One man's opinion.
China is a place. It is a people. It is a society, the result of a long-term insular force. This force has over hundreds of years developed a culture that is based on the concept of isolation and continues to contribute strongly to the support of that notion.
The Wall of China is one of the physical symbols of that force and gives evidence to China's recognition and its awareness of her location and position in the world. Most of her relations with other countries are manifestations of that insular characteristic.
It was at that wall that China was able to draw an isolating line, dividing itself from the outside influences and attacks to its culture coming from that part of the world.
In many ways the function of this insulating force is of curious interest, of course to its nearby neighbors, perhaps more than to nations of the rest of the world.
Those who have more thoroughly studied China's history have produced much evidence of this strange isolating factor, more natural to primitive tribes and clans than to the characteristic of nations, especially in the “modern” world.
Without going much deeper into this perspective of what China is, to understand the few points that I'm going to make here at this moment as to America's relations with China, we must understand also that the forces that make China what it is today are further supported by its long-term historical memory not only of its culture but to what it is and was as a physical place.
Because of its long sense of history, what was once part of China, whatever it is under its present name is still part of China, only temporarily, if that means centuries, separated and as a function of that insular sense former territories must eventually be returned to China. Example, Hong Kong and other territories.
Today China is sensitive to any threat from outside invasion of its culture or physical bounderies. And in our relations with China we must be aware of those sensitivities. China drew her armies into North Korea when General MacArthur went beyond the line.
This short discourse is to serve as a short introduction to our problem of South Korea and North Korea at the borders of China. How much of Korea is part of China's history and how much is the history of both North and South Korea is a local problem, causing a great interest by China in what is happening or will be happening in North Korea today and tomorrow.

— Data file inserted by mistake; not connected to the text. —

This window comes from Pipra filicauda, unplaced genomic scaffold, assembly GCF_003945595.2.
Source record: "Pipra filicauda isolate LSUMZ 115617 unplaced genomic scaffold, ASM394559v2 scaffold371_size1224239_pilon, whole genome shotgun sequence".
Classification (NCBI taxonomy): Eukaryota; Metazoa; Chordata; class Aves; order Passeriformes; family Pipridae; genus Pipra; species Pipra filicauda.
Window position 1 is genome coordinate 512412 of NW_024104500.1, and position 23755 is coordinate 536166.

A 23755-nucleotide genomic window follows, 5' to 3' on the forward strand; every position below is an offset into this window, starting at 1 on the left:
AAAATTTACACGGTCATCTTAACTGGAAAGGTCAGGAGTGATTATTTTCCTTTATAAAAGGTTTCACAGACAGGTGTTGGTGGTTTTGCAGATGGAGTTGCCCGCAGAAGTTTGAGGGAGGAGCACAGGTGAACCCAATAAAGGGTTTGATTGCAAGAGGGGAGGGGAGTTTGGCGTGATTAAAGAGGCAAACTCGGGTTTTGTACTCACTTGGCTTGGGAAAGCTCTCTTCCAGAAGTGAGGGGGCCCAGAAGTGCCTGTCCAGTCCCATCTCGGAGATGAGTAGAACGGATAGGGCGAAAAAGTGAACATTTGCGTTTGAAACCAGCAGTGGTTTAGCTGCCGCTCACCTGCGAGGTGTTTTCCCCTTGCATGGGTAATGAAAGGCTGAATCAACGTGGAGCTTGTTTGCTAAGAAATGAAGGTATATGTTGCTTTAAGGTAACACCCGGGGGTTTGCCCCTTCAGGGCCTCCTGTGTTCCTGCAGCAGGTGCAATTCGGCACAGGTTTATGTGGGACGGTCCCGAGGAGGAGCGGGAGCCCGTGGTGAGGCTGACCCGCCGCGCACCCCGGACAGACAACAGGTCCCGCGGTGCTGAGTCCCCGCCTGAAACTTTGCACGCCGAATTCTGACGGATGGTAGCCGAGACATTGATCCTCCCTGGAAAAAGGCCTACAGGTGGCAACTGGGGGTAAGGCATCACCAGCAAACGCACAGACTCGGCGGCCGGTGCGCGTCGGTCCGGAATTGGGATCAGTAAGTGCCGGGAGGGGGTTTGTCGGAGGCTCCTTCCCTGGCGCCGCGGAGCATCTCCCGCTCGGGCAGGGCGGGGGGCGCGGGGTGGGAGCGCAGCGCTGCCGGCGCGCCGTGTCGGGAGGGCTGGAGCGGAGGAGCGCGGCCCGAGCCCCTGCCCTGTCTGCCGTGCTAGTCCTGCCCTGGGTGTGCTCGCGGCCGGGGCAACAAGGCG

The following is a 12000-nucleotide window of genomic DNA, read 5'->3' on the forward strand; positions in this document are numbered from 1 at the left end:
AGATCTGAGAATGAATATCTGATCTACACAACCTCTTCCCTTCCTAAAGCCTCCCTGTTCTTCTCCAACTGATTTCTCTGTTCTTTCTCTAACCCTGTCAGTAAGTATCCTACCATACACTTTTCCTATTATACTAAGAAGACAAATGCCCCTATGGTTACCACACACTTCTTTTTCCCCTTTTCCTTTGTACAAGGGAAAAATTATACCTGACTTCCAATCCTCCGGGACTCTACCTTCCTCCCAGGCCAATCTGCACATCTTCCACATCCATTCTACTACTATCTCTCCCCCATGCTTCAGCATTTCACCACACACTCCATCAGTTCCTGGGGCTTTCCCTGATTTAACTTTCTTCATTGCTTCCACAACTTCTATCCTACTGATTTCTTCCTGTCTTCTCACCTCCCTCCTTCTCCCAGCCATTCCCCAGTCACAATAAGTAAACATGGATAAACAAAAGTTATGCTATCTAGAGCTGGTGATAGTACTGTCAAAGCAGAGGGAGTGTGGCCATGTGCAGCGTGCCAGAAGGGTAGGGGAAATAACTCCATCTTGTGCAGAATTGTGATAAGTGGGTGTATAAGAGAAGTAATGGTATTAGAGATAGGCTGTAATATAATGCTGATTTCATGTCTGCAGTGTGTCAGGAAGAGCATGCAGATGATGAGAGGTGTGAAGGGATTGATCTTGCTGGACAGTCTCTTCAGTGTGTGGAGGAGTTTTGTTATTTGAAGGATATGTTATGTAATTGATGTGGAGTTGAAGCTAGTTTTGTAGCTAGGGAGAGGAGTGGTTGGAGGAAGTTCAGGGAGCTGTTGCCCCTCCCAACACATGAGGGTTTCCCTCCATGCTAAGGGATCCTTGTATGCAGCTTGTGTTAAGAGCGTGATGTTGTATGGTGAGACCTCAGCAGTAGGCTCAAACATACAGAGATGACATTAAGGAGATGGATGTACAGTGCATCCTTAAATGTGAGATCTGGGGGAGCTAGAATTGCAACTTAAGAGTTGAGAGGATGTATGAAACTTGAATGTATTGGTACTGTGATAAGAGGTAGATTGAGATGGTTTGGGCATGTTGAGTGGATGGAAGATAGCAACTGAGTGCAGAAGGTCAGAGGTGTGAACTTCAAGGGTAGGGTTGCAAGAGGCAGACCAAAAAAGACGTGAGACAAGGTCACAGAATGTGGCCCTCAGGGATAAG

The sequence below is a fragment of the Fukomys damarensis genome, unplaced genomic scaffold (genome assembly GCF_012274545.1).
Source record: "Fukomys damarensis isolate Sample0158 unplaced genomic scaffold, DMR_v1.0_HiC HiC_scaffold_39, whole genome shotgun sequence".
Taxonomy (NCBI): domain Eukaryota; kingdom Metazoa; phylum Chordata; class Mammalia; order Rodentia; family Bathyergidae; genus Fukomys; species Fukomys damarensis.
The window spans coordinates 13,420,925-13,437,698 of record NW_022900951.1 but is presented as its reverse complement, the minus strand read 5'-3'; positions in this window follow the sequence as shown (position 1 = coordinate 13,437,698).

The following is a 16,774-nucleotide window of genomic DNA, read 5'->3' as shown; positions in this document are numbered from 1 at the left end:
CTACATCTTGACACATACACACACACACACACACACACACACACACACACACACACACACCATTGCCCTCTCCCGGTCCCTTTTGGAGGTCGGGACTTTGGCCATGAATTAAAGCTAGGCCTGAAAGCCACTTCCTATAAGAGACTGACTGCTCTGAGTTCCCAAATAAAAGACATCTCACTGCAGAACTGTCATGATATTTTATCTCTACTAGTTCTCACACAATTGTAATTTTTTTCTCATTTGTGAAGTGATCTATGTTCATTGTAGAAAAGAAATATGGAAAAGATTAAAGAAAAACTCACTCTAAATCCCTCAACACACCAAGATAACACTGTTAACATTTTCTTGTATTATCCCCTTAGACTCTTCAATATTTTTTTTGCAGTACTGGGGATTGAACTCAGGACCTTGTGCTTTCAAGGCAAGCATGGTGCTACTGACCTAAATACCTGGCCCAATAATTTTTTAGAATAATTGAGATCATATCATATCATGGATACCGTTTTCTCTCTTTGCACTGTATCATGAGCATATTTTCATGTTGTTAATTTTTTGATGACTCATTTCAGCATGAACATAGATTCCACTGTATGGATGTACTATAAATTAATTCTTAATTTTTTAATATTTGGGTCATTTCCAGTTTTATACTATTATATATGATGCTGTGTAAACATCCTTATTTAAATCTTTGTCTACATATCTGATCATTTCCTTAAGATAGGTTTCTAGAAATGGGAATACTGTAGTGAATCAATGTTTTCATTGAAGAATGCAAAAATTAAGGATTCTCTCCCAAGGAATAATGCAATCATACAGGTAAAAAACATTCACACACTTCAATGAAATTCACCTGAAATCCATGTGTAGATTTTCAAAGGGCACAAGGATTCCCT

The force of China's long-term memory and pride in its history enters into the situation that has developed between what is now North Korea and South Korea, a territory of interest at her borders.
Our support of South Korea must now be viewed as to how our participation in the dispute between the two Korean States affects our present relations with China and as to how what is occurring here now may impact our future relations. Our policies in this situation cannot be but fluid as they develop in this developing situation.
Yet we are perhaps confronting greater dangers today than we were during the war between North and South Korea. While our aircraft carriers sail in the direction of the two Korean States we should be developing both our roles, those of the USA and China and come to firm agreement between our two countries as to what is to happen here. How to include the two Korean States in these agreements is a problem.
But what happens with our relations with China is more important than a continuing war between the two Koreas. And China must be completely assured of this, as her relations with us at this point in history are quite important too, as we have other common territorial interests to deal with.
In supporting South Korea, we are endangering China's historical sensitives as to borders and as to her sense of isolation. After all, are we beginning to develop borders with China in areas of China's interests when we support South Korea.
What would we think if China was attaining position near Alaska on islands or with island governments, if there were other government there?